Twenty-two years ago, I was privileged to live and serve with Jesuit Volunteers in Tacna, Peru, teaching English and coaching basketball. The small city sits along an arid slope halfway between the Pacific Coast and the Andes Mountains in the Atacama Desert, one of the driest deserts in the world. During my two years, it only rained three times. My students, neighbors, and friends depended on the water that flowed from the high mountains. On several occasions, no water flowed through our faucets. Neighbors would say, “It will start flowing again tomorrow,” or “in a couple of days.” Then, a week went by without water. There was no water to bathe, to wash clothes and dishes, or to clean the house. After a week without water large water trucks began driving through the streets twice weekly. Everyone stopped what they were doing and looked for buckets, barrels, and any container available to fill from the water trucks.

I experienced the hardship of collecting water from a truck in Peru for only three weeks, but the same scenario still exists for the Buen Samaritano community in Tegucigalpa, Honduras every day. Change is coming. Later this spring, clean water will flow to 400 homes and 2,000 people in Honduras, thanks to the generosity of many IntSam supporters.

The power of this life-giving gift is incalculable – we have experienced it already in Ethiopia.

Adaam, proud and smiling

Three years ago in Addis Ababa, I witnessed water being trucked into the community and families standing in long lines to fill five-gallon jerry cans at the community’s only low-pressure tap. Children waited hours in line instead of studying.

In 2021, International Samaritan collaborated with community leaders to build two community wells. A community water board now charges a small fee to fill up water jugs or to use the new community shower facilities.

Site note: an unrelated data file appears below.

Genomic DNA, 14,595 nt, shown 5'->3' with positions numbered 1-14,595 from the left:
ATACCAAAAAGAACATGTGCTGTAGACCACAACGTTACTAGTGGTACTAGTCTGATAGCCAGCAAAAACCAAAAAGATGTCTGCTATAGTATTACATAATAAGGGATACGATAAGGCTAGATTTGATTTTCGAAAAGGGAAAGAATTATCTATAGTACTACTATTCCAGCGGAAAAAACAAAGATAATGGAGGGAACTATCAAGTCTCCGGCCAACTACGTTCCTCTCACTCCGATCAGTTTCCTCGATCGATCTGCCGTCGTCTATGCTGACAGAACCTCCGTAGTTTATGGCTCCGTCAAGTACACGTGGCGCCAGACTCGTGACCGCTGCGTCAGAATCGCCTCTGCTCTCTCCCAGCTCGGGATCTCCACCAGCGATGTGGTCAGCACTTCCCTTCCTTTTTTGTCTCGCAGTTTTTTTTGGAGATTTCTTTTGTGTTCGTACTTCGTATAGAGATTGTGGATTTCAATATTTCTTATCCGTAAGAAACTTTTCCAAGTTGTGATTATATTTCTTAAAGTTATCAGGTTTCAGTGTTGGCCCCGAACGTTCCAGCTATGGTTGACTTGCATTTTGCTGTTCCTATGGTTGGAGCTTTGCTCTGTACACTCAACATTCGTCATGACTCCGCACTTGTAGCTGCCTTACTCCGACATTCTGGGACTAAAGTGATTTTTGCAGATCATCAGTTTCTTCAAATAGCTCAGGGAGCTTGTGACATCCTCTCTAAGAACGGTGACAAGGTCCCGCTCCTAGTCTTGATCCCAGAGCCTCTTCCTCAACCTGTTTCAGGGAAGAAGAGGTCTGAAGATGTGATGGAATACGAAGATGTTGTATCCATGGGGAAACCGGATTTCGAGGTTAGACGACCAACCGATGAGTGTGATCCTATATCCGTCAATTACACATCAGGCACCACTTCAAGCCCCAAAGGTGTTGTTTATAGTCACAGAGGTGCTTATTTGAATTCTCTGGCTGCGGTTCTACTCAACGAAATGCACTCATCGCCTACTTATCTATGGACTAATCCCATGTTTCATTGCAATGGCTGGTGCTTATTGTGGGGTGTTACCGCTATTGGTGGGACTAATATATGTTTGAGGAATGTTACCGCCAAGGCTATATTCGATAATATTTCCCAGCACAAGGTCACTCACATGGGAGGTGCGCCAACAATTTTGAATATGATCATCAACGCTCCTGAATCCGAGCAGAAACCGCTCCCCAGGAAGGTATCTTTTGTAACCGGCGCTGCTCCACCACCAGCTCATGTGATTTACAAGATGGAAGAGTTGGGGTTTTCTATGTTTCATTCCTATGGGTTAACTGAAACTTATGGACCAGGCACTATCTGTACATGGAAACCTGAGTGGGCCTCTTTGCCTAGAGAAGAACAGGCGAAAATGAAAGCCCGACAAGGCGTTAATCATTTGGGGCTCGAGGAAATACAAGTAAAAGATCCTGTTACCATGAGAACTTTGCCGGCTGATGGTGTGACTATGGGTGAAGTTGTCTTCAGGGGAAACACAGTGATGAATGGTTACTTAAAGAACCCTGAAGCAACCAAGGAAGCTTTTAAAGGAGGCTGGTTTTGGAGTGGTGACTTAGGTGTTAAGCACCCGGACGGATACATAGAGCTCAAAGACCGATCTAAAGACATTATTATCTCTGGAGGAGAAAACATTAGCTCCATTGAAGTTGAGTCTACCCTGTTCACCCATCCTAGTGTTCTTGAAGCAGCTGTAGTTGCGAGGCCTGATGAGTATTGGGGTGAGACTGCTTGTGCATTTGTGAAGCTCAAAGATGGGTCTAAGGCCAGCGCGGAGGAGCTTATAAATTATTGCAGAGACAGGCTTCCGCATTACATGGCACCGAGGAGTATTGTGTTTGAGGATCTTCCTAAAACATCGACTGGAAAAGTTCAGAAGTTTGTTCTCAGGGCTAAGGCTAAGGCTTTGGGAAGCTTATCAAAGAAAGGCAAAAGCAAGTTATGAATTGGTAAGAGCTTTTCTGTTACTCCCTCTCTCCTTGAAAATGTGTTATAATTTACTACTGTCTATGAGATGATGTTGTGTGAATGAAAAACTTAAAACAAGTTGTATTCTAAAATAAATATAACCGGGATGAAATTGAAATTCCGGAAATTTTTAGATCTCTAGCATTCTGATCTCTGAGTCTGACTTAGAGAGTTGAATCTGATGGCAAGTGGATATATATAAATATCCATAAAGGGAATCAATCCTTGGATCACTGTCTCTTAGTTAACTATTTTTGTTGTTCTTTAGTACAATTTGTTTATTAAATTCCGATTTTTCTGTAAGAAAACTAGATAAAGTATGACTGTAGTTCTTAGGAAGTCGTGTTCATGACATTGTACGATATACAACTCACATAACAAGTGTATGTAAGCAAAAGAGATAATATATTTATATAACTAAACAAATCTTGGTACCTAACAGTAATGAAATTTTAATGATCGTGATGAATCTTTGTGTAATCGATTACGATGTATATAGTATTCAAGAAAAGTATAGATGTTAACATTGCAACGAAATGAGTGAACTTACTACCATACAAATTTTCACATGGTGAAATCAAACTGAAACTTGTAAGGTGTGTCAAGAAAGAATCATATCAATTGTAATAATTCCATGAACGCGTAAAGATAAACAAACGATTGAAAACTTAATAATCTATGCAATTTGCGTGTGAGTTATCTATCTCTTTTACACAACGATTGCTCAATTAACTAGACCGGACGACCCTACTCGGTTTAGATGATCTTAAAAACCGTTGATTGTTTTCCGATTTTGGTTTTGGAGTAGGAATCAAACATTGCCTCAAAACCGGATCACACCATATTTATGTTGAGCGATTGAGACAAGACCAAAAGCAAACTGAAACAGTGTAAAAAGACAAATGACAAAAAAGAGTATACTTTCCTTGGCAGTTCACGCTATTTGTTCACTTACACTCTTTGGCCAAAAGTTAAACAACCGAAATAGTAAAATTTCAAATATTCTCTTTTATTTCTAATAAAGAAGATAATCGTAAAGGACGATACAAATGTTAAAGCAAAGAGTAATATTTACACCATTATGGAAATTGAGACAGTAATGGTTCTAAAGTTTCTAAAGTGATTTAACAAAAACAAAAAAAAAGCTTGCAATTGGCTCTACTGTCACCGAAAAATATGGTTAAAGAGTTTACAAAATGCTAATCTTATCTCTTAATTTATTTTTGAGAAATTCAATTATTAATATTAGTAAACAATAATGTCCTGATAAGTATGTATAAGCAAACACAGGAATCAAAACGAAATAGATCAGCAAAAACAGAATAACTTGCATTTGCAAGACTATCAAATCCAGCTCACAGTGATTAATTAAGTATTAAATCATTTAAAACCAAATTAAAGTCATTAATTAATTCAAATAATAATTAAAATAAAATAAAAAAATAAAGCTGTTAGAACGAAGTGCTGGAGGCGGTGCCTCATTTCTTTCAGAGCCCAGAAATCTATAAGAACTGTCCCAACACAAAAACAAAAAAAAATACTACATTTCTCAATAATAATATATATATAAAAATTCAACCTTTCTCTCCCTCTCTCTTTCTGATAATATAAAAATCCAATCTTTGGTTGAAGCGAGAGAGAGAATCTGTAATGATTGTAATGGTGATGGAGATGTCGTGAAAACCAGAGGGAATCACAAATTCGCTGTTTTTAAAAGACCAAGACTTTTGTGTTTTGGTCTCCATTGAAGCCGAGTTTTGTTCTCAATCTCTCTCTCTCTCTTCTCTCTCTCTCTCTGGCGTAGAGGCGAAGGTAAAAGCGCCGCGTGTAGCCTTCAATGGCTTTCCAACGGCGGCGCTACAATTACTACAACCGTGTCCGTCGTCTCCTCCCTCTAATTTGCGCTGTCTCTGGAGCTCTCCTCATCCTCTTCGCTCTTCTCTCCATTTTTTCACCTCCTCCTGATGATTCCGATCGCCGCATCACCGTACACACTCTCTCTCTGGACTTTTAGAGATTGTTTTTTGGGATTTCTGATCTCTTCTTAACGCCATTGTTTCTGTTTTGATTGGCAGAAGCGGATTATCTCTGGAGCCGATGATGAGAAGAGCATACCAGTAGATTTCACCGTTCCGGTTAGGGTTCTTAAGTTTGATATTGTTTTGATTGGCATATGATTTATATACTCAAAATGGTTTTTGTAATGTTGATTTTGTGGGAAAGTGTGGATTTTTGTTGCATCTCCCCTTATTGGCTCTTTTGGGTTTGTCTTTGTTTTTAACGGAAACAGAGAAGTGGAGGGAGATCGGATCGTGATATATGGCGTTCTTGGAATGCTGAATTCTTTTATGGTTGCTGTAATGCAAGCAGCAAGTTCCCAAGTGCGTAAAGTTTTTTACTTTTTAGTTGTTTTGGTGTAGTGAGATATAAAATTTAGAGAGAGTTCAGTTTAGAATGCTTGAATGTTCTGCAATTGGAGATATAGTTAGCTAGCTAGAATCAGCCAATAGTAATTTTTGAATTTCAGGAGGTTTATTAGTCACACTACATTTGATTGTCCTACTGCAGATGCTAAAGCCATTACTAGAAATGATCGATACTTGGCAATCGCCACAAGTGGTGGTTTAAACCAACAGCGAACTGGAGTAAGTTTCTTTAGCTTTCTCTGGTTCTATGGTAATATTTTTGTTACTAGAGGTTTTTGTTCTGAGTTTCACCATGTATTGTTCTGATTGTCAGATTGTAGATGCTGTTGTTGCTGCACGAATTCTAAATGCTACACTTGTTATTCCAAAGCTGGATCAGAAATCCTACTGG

When I returned to the community earlier this year, the change was immediately apparent. Community members now appear healthier, younger, and more energetic because they have easy access to water.

I met a woman, Adaam, a leper and member of the local board who is employed to help maintain the shower and water facilities. She collected 3 Ethiopian Birr to fill each jerry can from a man who had walked his donkey two miles. She was grateful for her work because otherwise she would beg on the streets and scavenge in the garbage dump. Her transformation inspired me. Adaam is proud of her work. This woman now has position, purpose, and dignity.

Does the Fountain of Youth exist? Yes, I have seen it in Ethiopia and it is coming soon to Teguicigalpa, Honduras.  This week we celebrate World Water Day to highlight clean water as a basic human right.

Construction of the Tegucigalpa water tower is nearing the end.
The water project will be done in late April!

Andrew Pawuk, IntSam Vice President

Andrew has been with International Samaritan since 2007 and oversees its programs in five countries.  He graduated from St. John’s Jesuit High School and holds a Master’s degree in International Studies.  He attends St. Mary Student Parish in Ann Arbor, is an avid bird watcher, and sings with Measure for Measure men’s chorus.

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